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Grant Shapps Hints At Eventual Scrapping Of International Covid Travel Testing

Written by on January 6, 2022

Shapps defended the government’s decision to relax the rules, arguing that Omicron was “global, everybody has it”.

Transport secretary Grant Shapps has hinted at eventually scrapping coronavirus tests for all travellers coming to the UK as he defended a further relaxation of travel rules.

From Friday, travellers returning to the UK will no longer have to take a pre-departure test, while the requirement to self-isolate on arrival until they receive a negative test will also be lifted.

Those arriving in England will instead only need to take a lateral flow test no later than the end of day two and if positive, a further PCR test.

Shapps defended the government’s decision to relax the rules, arguing that Omicron was “global, everybody has it”.

“The proportion that comes in from overseas is… minuscule by comparison with the numbers that are actually here, so it’s now widespread and in a sense Omicron testing has now outlived its usefulness so we’re able to withdraw it from international travel today,” he said.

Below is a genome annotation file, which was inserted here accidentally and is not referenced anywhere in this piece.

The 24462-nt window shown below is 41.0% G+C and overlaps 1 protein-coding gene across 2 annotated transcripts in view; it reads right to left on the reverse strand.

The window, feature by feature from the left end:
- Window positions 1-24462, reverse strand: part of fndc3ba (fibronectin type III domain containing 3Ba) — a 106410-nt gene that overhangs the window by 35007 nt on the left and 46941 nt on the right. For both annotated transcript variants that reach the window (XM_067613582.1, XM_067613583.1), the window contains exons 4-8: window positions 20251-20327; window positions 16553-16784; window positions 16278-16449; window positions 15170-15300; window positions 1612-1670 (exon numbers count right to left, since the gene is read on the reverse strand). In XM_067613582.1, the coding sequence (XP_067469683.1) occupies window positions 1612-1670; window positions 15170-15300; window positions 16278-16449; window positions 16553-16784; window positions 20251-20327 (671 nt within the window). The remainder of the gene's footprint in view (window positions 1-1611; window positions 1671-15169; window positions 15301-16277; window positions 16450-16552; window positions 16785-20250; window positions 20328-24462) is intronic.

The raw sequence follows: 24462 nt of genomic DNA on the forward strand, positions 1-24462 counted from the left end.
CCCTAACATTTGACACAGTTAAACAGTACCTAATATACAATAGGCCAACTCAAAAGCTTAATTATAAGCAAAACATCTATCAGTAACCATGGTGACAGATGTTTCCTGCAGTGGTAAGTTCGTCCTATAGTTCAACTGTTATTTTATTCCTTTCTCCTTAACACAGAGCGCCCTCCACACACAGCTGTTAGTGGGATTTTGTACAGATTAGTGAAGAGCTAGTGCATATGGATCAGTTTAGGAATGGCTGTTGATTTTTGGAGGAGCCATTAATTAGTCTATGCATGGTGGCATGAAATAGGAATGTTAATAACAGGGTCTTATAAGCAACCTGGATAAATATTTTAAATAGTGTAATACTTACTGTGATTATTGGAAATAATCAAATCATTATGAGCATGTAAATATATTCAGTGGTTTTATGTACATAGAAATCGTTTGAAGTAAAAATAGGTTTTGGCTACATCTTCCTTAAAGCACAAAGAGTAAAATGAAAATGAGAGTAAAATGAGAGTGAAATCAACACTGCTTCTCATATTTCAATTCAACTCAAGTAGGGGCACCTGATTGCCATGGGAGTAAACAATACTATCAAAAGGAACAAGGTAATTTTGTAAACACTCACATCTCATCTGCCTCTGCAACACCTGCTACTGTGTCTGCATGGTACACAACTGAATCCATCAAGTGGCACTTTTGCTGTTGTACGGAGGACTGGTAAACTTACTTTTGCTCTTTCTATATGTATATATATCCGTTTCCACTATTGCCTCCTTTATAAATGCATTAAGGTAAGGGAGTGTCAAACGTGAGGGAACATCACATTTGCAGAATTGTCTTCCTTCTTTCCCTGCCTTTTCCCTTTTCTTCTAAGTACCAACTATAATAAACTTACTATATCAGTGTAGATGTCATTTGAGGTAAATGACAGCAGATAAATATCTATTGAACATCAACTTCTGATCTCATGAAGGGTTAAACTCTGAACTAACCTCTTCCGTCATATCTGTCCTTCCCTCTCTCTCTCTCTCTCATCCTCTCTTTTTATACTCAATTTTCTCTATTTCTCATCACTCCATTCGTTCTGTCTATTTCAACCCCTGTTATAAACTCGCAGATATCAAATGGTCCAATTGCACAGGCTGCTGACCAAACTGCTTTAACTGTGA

Shapps dismissed the suggestion that relaxing the testing regime could allow new and potentially dangerous variants into the country, arguing that the UK’s genomic sequencing would help to identify any new strains as they appeared.

The transport secretary later told Times Radio that he could “see a world in which you didn’t need to do testing at all.”

“I can’t guarantee it will be the same the other way around because that depends on what other countries around the world decide to put in place… I do imagine that we will, for the foreseeable future, be living in a world where vaccination status is something that countries are looking for,” he said.

During a debate in the Commons, it was also confirmed that Boris Johnson’s Plan B measures of restrictions will remain in place for at least another three weeks.

Johnson has rejected calls from some for tighter rules to be imposed, telling MPs another lockdown would have a “devastating toll on our physical and mental wellbeing”.

“This government does not believe we need to shut down our country again,” he said.

However, health and industry leaders have been warning that the high rate of infection is causing widespread staff shortages, leaving some hospitals struggling to stay afloat.

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